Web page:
Accidental Art: Tolstoj's Practical Poetics of Unintentionality

Michael A. Denner, Stetson University

It is often said, even by those who have read the work, that L. N. Tolstoj "rejects" art in What Is Art?. Granted, much of the book excoriates much of the art of the ages, but one must not overlook the paramount position that art plays in Tolstoj's cosmology. Art is a demiurgic tool: Its function is remaking the individual by exacting an enduring and significant change in his or her psychology, something Tolstoj explicitly addresses when he remarks that the best kind of art, Christian religious art, by evoking "under imaginary conditions" a sense of brotherhood and love essential to Christian teaching, will "train men to experience those same feelings under similar circumstances in actual life; it will lay in the souls of men the rails along which the actions of those whom art educates will naturally pass" (Maude 288). We are to understand that art accomplishes an almost physiological change in the mind of the perceiver.

If you accept his argument that art is a powerful "tool" capable of hypnotizing and effecting change in the psyche of the masses, then naturally no small interest obtains as to how to gain control of such a thing. One valid way to read Tolstoj's literary criticism and art theory is for practical insights on how artists in general produce art, or more particularly how Tolstoj himself produced art or thought others should produce it. Given Tolstoj's theory that art offers a means of shaping the human psychology, the next logical question that What Is Art? seems to invite is: How does one manufacture this powerful tool?

I hazard in my paper that What Is Art? contains an explicit (though ultimately paradoxical) methodology for making art. Tolstoj maintains throughout his literary criticism and aesthetic philosophy written during his "post-conversion" phase that the only requirement for creating an authentic work of art is sincerity, a state Tolstoj defines as a real, unaffected relationship to the thing described that generates "an irresistible inner need" to produce a work of art. A true artist creates a work of art because he cannot not create it. A necessary (for Tolstoj at least) correlate to this condition is that the artist has absolutely no adventitious motive: no desire for recognition or reward. Any awareness of the created thing's potential as a work of art, i.e., any concern on the part of the artist for the reaction of a potential audience, vitiates the thing as art, making it counterfeit art. To be authentic, a work of art must originate as a supremely private enterprise—it is produced solely for the "satisfaction" of its creator, who is oblivious of a potential audience.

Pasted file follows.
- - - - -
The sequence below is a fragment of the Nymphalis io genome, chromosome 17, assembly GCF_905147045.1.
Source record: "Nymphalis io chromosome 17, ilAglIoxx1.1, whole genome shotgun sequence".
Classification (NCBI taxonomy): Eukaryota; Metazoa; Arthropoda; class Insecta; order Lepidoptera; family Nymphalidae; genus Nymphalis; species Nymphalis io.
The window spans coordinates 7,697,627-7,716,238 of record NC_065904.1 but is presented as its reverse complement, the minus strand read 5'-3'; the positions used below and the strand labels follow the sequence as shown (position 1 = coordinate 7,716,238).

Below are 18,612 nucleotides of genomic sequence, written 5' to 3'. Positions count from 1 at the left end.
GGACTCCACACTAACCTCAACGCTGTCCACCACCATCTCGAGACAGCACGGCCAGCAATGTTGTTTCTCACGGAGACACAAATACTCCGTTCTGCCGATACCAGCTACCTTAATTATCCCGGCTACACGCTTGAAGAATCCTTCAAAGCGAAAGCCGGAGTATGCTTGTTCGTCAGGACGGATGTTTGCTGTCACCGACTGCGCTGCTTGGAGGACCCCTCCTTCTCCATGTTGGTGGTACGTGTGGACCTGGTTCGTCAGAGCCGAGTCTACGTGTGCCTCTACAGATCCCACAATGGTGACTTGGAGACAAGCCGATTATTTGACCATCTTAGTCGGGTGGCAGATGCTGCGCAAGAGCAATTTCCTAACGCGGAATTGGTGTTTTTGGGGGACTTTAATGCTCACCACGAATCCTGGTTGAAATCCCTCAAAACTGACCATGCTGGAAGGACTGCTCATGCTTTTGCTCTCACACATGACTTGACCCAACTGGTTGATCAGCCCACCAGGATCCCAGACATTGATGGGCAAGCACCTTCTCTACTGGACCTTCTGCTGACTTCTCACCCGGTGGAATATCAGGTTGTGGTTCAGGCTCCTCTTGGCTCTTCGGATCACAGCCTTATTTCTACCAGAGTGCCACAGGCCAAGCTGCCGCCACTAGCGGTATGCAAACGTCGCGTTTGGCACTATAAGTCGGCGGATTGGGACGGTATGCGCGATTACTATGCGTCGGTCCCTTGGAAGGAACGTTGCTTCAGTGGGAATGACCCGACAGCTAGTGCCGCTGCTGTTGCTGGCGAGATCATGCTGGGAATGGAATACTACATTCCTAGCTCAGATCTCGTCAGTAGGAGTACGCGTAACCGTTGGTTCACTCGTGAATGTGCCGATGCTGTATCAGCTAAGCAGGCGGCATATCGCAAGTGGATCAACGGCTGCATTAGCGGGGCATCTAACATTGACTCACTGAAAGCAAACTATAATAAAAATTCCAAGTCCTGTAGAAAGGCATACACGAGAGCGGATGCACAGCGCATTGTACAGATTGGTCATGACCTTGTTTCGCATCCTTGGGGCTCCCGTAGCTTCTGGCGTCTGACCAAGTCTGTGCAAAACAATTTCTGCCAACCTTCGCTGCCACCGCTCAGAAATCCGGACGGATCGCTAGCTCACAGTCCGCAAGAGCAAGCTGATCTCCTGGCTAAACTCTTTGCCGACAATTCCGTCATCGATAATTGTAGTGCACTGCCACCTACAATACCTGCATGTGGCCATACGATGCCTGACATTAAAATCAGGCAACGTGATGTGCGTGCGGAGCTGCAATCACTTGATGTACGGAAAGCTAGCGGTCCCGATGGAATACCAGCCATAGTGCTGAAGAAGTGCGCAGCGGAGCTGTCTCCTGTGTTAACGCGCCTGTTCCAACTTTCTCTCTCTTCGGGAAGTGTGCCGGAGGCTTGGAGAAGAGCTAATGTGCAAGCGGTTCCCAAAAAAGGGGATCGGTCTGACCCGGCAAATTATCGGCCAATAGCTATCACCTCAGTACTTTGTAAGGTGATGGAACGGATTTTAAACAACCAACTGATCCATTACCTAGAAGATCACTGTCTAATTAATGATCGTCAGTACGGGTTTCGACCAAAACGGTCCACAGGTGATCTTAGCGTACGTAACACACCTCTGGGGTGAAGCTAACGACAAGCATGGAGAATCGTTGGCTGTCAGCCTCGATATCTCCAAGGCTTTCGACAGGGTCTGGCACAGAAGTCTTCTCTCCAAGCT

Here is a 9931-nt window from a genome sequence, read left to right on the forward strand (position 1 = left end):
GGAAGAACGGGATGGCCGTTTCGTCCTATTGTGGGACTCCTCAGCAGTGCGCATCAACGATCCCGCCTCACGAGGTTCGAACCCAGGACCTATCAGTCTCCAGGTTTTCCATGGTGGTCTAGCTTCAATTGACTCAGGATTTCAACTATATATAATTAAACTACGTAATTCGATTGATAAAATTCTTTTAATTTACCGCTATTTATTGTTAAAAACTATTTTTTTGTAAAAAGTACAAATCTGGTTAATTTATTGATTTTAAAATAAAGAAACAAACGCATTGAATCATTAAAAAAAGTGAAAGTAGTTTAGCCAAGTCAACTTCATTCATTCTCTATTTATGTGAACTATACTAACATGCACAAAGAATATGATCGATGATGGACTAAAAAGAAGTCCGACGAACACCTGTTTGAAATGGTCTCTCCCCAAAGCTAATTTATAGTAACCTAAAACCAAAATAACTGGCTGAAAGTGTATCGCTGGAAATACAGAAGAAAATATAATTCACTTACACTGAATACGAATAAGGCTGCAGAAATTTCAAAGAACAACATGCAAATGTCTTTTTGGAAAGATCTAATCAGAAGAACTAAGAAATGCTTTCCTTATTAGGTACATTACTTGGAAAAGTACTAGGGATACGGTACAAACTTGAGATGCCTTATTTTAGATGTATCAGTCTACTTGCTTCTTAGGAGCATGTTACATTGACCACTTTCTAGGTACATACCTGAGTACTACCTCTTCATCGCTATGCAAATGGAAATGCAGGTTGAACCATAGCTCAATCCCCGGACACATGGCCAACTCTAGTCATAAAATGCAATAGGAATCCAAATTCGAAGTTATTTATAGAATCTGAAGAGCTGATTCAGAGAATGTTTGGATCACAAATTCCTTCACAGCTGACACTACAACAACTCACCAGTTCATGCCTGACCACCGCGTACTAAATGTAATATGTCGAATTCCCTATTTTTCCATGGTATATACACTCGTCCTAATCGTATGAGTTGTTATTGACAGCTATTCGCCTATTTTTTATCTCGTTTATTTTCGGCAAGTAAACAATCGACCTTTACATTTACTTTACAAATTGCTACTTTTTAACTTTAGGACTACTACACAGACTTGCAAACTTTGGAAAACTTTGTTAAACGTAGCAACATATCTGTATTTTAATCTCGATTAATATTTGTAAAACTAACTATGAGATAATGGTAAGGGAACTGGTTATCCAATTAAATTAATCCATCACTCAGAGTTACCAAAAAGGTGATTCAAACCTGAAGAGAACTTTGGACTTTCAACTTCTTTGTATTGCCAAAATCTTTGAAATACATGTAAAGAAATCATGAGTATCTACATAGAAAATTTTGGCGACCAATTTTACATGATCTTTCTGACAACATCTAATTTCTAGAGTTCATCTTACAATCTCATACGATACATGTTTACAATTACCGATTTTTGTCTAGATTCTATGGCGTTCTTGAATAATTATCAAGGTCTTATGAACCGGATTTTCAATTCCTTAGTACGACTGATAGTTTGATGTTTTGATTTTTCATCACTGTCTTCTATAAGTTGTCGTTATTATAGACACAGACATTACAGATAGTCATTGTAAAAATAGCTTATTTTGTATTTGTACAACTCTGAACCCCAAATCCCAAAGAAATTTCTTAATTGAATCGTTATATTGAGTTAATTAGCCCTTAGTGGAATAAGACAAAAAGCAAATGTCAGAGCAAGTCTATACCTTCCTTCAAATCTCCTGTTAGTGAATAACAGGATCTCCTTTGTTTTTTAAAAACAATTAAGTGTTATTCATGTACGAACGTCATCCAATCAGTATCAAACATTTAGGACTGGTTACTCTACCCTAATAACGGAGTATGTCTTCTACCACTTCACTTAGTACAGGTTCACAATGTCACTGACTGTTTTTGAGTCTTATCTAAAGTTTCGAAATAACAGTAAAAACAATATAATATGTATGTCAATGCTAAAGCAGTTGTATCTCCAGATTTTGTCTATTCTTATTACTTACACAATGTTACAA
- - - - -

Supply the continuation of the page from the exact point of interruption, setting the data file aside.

Thus the practical aesthetics, the model for the production of art in What Is Art? hinges on a paradox: The key to creating an authentic work of art is the absence of any intention to produce art. Put otherwise, the surest method for producing counterfeit art is, according to Tolstoj, premeditated striving to create a work of art. All authentic art must be accidental.

My paper will cover Tolstoj's theoretical foundations for his claims and will also trace the idea of accidental art and its related manifestations in Tolstoj's literary criticism and own writing.